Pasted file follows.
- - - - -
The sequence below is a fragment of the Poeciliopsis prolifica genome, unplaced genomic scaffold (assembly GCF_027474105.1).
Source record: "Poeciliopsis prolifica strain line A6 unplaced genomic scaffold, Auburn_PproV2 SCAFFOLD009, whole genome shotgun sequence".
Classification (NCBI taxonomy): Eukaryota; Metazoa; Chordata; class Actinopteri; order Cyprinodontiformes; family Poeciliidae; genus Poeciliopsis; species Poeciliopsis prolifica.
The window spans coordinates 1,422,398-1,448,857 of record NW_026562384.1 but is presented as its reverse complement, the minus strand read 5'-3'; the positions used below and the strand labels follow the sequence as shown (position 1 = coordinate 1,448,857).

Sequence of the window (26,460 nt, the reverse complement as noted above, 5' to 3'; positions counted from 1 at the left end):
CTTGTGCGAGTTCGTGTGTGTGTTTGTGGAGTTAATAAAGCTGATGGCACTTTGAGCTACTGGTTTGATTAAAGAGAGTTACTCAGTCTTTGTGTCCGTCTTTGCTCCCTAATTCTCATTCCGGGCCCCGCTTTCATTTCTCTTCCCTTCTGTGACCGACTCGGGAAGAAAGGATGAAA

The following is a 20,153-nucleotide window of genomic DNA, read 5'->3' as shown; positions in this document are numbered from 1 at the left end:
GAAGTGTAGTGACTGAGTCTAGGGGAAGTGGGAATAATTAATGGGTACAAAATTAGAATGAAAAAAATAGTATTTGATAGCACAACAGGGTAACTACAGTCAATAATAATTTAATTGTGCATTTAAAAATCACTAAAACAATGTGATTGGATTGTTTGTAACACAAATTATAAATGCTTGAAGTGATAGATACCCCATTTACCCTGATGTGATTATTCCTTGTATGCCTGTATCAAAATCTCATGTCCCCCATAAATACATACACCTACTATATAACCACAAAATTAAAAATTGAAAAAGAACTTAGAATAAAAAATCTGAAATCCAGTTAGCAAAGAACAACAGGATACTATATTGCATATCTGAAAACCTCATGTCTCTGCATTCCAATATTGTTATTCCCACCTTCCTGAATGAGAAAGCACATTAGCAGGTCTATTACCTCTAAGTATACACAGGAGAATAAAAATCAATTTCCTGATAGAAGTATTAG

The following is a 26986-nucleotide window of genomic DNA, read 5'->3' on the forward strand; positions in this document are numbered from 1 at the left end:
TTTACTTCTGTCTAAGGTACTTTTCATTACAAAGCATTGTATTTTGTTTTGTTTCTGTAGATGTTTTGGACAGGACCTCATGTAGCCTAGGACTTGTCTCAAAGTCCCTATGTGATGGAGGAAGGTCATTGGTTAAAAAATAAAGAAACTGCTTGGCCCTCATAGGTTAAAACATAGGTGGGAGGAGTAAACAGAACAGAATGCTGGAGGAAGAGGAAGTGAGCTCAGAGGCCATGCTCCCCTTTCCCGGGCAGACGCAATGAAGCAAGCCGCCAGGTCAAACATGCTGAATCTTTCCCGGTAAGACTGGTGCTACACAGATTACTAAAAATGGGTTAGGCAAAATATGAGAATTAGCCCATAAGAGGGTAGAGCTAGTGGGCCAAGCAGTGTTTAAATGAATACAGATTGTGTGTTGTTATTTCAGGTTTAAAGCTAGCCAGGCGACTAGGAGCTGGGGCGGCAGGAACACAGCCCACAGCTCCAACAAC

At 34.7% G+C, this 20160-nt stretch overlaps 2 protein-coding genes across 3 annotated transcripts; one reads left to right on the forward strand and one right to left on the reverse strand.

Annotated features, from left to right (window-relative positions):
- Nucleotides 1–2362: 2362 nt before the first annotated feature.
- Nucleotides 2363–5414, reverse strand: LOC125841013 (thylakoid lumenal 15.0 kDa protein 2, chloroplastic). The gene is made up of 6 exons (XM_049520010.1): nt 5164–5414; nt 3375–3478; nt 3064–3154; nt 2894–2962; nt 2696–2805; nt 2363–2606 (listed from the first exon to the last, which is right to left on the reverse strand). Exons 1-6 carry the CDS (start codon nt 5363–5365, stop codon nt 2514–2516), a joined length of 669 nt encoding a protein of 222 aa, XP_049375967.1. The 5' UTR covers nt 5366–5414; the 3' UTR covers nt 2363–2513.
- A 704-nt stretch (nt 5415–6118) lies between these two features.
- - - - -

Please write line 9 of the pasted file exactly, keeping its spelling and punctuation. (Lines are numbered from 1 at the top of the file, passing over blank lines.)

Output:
The following is a 26986-nucleotide window of genomic DNA, read 5'->3' on the forward strand; positions in this document are numbered from 1 at the left end: